churro


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chur·ro

 (cho͝or′ō)
n. pl. chur·ros
A thick fritter of fried dough, usually topped with cinnamon and sugar and served with a chocolate sauce.

[Spanish, perhaps from churro, coarse, (sheep) having coarse wool, (one) speaking Spanish with an Aragonese accent (the fritter perhaps being so called because of its appearance or its possible place of origin), probably of Iberian origin; akin to Portuguese surro, uncleanliness, filth (as from sweat).]

churro

(ˈtʃuːrəʊ)
n, pl -ros
(in Spain and Latin America) a sweet, baton-shaped snack of fried dough
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References in periodicals archive ?
In May, Lidl sold one bag of the mouth-watering dough pastries every six seconds in the first three days, so churro lovers better be quick!
Churro Mia-The Latin Qatari Delight that fuses Qatari and Latin delicacies is also a Qatari entrepreneur's idea who has spent several years in Spain.
Vince had the dream of one day opening up his own churro shop featuring the fried goodies.
Pack 1/3 to 1/2 of dough into a churro press* fitted with a deeply indented 5/8-in.
Unique textile woven of handspun brown and cream Churro wool and dotted with cochineal dyed raveled bayeta and indigo dyed Churro; central band of stepped diamonds are flanked by vertical zigzags and double horizontal bars, 81 x 58 in., ca 1860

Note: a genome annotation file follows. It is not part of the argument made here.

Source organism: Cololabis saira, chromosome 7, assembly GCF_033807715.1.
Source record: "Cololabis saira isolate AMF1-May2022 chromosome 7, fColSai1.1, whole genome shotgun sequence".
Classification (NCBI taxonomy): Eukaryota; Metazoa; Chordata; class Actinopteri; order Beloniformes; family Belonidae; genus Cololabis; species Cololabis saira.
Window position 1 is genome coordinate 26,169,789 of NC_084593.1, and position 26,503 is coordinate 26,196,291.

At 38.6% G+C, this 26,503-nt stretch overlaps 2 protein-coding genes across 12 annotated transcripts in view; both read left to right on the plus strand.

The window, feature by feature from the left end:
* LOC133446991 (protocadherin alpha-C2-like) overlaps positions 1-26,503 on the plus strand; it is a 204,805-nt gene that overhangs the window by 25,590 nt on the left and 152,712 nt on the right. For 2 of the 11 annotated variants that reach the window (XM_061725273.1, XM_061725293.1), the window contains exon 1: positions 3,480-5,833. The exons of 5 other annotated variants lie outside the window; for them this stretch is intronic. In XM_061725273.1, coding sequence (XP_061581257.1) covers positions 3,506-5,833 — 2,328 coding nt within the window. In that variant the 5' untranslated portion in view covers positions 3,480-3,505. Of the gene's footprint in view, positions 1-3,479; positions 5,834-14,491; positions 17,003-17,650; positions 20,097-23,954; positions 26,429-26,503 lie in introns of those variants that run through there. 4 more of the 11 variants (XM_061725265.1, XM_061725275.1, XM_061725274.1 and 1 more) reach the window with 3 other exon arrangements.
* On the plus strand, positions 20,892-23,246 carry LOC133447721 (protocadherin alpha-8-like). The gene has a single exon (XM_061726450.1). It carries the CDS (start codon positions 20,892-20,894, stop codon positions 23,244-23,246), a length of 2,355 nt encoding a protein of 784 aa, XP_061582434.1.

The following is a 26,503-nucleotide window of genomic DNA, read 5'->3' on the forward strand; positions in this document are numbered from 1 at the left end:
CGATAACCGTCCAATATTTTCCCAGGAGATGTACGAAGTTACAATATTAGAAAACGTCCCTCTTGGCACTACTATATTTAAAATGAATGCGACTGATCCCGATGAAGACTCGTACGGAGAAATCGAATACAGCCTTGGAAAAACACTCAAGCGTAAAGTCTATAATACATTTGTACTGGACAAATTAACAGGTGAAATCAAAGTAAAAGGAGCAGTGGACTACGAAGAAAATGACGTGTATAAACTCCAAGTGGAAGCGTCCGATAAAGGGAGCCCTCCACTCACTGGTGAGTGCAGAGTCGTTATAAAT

Dhaval Patel, CEO, Chocolateria San Churro's said, "Our objective is to provide customers an excuse to celebrate in style, and how better than the best of quality of Spanish Chocolates, and Desserts that are on offer." San Churro serves a variety of Spanish Hot Chocolate, Classic Shakes, Sacred Blend Coffee, Couverture Hot Chocolate and a range of desserts that includes cakess, pasteries, ice-creams and tarts.
You have to wonder how much obsessing Cold Stone did over the nutritional aspects of its Churro Caramel Crave.
Handspinners like the wool from Churro sheep, and they are willing to pay premium prices for it.
Navajo weaving expert Steve Getzwiller is now offering The Navajo Churro Collection, a unique line that represents contemporary Navajo weaving.
Though driven to near extinction since the 19th century by government stock reductions that slaughtered hundreds of thousands, the Churro was always cherished and protected by the Dine who hid remnant herds in remote areas such as Black Mesa and Monument Valley.